Gregory has spent more than two decades in and around journalism – as a reporter, editor, author, and communications professional. As a writer at Sourcefabric,...Read more
When the California-based software company EllisLab closed its doors in October 2019, users of its flagship open-source content management system, Expression Engine (EE), were faced with a choice: continue with a product that was under new ownership or find a replacement. The National Catholic Register, one of the United States’ oldest sources of Catholic news and opinion, chose the latter.
Four months after EllisLab closed, the Register partnered with Sourcefabric, Europe’s largest developer of open-source tools for the news media, to migrate its CMS from EE to Superdesk. By August, the Register’s website will be fully powered by Sourcefabric’s open-source headless CMS and native publishing extension, Superdesk Publisher.
Editor-in-Chief Jeanette De Melo says the flexibility of open source was an important factor in why the Register, which was founded in 1927, selected Superdesk as its EE successor.
“We were looking for an open-source platform to meet our needs but appreciate that we didn’t have to build from scratch,” says De Melo. “Superdesk was a good fit because it is built specifically for the news industry. We like that it is being used internationally by news organizations and is meant to scale.”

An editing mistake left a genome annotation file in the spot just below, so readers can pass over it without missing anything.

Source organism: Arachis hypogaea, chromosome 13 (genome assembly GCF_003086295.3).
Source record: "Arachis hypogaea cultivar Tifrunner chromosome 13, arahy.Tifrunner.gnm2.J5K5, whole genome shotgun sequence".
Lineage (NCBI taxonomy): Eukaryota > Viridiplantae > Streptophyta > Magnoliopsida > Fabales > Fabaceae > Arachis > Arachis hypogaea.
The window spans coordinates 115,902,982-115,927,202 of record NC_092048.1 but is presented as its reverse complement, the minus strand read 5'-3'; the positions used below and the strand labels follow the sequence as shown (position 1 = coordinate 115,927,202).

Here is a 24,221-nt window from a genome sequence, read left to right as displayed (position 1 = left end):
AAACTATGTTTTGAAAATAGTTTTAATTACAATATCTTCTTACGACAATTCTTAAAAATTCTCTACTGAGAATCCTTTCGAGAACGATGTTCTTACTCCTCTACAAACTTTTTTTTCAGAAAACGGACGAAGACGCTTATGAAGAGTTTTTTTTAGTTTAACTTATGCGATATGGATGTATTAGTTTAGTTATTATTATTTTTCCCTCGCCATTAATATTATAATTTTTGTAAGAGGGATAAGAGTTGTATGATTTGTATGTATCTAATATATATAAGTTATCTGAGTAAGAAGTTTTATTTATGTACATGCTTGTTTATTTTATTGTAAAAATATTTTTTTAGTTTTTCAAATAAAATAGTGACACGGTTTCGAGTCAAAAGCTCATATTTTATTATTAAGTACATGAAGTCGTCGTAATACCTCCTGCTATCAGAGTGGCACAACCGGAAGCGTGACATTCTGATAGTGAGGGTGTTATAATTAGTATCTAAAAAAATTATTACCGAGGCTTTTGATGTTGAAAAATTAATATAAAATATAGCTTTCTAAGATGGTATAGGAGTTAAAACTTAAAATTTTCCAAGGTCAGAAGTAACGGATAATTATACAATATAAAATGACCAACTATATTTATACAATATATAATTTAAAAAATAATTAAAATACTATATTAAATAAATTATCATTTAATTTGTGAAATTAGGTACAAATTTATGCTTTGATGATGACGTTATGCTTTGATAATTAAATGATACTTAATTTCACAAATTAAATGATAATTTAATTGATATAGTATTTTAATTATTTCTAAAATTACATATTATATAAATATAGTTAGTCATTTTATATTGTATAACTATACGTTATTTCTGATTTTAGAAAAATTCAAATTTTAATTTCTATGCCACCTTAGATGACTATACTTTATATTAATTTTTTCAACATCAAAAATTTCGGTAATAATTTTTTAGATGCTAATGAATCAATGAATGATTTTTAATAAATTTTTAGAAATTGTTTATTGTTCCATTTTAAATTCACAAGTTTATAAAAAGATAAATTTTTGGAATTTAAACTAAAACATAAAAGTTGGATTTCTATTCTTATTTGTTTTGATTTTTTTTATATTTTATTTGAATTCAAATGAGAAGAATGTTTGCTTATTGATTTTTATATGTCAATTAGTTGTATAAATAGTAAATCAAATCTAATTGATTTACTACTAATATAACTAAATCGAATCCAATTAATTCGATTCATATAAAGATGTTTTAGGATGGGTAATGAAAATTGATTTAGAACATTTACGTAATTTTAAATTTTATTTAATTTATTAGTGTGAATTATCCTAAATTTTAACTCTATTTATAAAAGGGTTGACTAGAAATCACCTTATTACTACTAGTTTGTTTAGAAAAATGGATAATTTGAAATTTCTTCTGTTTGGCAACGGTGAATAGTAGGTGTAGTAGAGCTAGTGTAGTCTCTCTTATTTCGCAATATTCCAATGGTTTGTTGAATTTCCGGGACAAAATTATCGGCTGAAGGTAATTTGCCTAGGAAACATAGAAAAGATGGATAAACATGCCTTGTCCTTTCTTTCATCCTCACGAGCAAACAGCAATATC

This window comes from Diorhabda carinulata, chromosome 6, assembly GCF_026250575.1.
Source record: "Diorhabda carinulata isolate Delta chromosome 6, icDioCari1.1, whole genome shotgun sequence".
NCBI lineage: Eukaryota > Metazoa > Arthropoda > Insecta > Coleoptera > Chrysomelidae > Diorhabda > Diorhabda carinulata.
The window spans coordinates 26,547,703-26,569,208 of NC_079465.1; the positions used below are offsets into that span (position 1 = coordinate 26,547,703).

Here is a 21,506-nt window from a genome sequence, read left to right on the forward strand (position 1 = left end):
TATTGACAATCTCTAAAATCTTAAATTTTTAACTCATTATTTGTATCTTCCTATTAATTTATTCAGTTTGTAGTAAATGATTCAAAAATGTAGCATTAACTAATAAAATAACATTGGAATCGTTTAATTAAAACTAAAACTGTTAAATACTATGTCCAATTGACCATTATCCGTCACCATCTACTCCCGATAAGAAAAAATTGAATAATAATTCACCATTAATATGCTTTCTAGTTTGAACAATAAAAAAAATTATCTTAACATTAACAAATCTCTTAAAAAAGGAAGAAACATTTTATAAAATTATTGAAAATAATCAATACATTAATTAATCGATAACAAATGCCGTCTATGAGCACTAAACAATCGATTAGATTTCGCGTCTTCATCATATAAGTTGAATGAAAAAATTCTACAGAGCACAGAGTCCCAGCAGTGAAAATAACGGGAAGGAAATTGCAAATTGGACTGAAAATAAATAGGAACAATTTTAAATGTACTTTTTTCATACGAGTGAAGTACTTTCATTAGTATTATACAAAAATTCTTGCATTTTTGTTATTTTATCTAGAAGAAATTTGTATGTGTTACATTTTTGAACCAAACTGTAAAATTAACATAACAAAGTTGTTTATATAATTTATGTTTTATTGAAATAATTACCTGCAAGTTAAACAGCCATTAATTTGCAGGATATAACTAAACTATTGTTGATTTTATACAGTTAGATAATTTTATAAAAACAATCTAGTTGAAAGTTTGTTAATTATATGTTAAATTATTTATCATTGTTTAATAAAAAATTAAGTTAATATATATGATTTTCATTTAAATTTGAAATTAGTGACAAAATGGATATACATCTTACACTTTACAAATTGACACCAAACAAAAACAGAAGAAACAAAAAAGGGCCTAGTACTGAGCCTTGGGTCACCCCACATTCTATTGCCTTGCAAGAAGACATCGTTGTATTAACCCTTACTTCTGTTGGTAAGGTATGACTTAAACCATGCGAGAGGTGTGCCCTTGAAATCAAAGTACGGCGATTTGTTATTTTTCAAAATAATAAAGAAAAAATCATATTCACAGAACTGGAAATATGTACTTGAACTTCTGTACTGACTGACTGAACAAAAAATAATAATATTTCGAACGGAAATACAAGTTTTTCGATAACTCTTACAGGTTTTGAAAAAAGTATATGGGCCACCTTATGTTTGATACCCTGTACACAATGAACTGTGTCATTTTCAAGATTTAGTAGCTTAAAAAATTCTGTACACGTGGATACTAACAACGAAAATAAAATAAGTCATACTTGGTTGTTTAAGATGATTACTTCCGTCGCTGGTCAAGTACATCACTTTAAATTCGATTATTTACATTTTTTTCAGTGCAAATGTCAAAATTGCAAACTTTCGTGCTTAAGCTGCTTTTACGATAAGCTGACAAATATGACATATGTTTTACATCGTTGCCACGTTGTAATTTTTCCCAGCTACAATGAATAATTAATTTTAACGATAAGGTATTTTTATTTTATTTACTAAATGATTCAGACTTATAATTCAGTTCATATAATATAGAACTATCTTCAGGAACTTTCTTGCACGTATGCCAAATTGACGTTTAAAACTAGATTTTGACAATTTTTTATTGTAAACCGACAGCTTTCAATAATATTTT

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For De Melo, autonomy was key. Proprietary CMSs are costly to install and maintain and come with the added burden of being forever dependent on the vendor. With an open-source CMS like Superdesk – which is supported by a large community of news industry users – the Register can focus on developing its own resources to support, maintain, and develop the site independently. While the Register will use Sourcefabric for its development and server needs now, the newspaper’s owners will proceed with the knowledge that they can take over with their own developers and server at any time.
A common concern for businesses reliant on open-source tools is what happens if the software developer closes. In the case of EE, which only became open source in 2018, the CMS continues to be maintained. Before shutting its doors, EllisLab sold EE to Packet Tide, another software company. But EE’s new owners concede that the CMS might not always remain free. Superdesk, on the other hand, has open source in its DNA; it was conceived as a free resource built by journalists, for journalists..
One of the Register’s long-term projects is to digitize its nine decades of archives. De Melo says Superdesk’s powerful search function will be helpful in digitally accessing the newspaper’s old content. Additionally, Superdesk’s robust publishing and planning tools will give the Register the digital horsepower to retain current readers and reach new ones.
But the primary reason to migrate to Superdesk was to help position the Register for future growth. Every month, the Register clocks some 2.4 million page views and nearly one million users at NCRegister.com (as well as a growing print subscription base). De Melo says Superdesk, with it’s efficient workflows and API-first framework, will help the Register grow these impressive numbers even more.
“The opportunity is to get our religious content out to where readers are and understand well what kind of news they are reading,” she says.
Migrating to a new CMS is never easy. But with an open-source solution like Superdesk, Publishers are always in control of their own destiny. “Superdesk was developed to help journalists and independent news organisations thrive both financially and editorially,” said Sava Tatić, Sourcefabric Managing Director. “We are thrilled to welcome the Register to our growing ranks of Superdesk newsrooms.”